My sobriety began two months before my seventeenth birthday. After three years of sobriety, I joined the U.S. Army. All I understood regarding my time abstaining from alcohol and drugs was “don’t drink or use, and go to 12 Step meetings.” Basic Combat Training was not an issue, but Advanced Individualized Training became increasingly difficult with lack of meeting attendance.
Bottles of alcohol began appearing, which made me very anxious when I could not attend 12 Step meetings on a regular basis. My drill instructor did not understand the importance of meeting attendance, nor did I understand the importance of having a solid understanding of how to apply the 12 Steps to my life. I returned to the civilian sector after only four months of military service.
Ten years later, after working various retail, factory, and construction jobs, attending school part-time and working two jobs, I realized that military service was not my issue. I was still new in sobriety and did not truly grasp what the military had to offer. It took a year to re-enter the military in 2007. Coming into a wartime Army is a lot easier than during peacetime.
Practicing the 12 Steps slowly over a period of 13 years assisted me for future deployments. In contrast to early recoveries in the 50s and 60s, where completion of ALL 12 Steps typically took place within less than 30 days.
Within recovery meetings, I have often heard the 12 Steps summarized as “trust God, clean house, and help others.” As a former agnostic, practicing the 12 Steps showed me evidence of a Creative Intelligence operating in my life, as I would allow him to present himself.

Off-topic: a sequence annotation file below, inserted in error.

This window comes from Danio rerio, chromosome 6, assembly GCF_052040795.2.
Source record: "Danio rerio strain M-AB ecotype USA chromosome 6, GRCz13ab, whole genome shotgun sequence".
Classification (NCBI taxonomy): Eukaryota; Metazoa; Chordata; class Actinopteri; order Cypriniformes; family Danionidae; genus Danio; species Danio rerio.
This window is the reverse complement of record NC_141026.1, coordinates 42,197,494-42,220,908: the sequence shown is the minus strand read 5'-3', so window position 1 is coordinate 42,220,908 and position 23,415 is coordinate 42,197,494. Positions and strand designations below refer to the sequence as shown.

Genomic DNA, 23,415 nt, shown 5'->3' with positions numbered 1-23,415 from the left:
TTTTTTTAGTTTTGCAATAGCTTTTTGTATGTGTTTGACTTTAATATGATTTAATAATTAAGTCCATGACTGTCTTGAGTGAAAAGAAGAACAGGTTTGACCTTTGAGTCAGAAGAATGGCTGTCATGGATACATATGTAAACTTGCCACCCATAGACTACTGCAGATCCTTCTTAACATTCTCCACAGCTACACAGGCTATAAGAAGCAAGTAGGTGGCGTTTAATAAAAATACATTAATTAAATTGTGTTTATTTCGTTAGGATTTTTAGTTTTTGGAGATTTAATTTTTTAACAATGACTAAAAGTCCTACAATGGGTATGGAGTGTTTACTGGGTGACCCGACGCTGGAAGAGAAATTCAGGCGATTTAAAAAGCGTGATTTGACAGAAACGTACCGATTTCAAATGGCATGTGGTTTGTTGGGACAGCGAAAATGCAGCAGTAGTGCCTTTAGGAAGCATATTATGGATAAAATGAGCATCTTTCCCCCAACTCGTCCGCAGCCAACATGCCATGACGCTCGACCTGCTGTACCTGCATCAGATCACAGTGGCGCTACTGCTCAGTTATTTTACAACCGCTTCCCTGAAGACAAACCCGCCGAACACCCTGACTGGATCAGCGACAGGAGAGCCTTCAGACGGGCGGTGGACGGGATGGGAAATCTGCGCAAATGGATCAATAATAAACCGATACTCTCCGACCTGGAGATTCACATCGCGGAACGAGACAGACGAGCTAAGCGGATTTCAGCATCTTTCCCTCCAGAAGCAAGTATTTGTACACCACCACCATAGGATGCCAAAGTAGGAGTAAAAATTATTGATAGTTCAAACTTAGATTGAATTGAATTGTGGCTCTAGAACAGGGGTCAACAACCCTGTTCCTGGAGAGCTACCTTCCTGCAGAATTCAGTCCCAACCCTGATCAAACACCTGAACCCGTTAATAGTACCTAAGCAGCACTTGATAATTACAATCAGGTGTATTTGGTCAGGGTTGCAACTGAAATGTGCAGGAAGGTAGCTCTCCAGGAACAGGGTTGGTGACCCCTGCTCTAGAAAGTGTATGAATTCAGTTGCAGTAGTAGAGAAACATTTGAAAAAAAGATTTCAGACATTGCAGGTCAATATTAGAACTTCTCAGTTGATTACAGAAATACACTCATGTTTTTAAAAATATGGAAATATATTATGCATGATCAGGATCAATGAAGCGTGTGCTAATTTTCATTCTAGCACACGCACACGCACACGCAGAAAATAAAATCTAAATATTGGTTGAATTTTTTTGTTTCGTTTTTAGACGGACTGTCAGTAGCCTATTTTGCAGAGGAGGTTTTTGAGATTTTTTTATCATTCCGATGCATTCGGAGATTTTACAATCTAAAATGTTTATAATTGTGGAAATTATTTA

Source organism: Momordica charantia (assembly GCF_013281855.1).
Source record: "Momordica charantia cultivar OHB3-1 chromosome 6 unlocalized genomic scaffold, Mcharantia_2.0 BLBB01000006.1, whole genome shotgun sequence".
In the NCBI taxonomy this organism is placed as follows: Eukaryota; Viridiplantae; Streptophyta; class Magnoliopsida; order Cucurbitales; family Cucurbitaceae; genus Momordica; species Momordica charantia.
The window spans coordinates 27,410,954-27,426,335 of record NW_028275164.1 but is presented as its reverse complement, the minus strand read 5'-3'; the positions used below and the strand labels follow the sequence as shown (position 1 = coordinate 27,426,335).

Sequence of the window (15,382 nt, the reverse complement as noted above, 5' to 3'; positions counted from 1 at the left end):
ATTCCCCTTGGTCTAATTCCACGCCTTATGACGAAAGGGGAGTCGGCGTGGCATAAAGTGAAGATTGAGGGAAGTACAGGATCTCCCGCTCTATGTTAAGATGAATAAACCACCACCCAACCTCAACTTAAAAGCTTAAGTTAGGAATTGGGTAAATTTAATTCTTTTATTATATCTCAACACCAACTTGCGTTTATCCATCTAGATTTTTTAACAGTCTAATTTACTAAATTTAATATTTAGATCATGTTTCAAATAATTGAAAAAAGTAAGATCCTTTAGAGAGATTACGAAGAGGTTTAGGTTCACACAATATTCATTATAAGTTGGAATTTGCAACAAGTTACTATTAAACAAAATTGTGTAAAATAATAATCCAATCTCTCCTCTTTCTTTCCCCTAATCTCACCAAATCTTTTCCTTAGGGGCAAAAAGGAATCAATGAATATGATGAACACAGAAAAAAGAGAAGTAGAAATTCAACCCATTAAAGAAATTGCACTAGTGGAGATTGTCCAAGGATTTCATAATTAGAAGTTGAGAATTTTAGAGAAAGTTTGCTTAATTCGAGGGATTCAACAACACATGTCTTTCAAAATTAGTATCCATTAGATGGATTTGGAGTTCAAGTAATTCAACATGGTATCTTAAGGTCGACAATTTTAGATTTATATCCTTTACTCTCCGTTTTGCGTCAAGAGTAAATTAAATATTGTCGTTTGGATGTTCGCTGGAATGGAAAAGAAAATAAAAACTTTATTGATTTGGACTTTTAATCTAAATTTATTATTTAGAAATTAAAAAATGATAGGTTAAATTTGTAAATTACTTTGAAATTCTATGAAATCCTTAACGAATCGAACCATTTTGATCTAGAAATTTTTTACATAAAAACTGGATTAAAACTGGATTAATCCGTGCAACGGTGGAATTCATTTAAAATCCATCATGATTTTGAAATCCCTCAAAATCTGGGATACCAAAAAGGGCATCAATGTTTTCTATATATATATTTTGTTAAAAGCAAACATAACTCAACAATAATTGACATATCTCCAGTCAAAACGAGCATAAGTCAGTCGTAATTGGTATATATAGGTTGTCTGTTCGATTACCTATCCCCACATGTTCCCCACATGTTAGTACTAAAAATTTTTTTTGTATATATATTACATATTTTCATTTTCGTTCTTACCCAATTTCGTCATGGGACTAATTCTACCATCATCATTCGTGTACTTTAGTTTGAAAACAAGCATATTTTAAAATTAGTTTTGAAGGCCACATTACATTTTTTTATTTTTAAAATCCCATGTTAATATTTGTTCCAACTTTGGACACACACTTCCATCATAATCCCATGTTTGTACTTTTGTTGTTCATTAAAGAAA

Today, my experience through 12 Step work has taught me the by-product of practicing the 12 Steps is I no longer have to worry about “picking up” a drug or drink. The connection that I feel to a Creative Intelligence is the most powerful when assisting others in establishing a connection of their own. Watching others re-create their lives into something useful is better than any high or drunk that I have ever experienced.
I began my military service in 2007 as a private first class, and today I am a Special Operations officer. The life I have today is nothing short of miraculous.
Looking back on my convictions developed from practicing the 12 Steps and growing in my recovery — I understand my purpose is to be of assistance to my Creator. What better place to assist and help in the world than in the world’s greatest military, and more specifically in the Special Operations Community?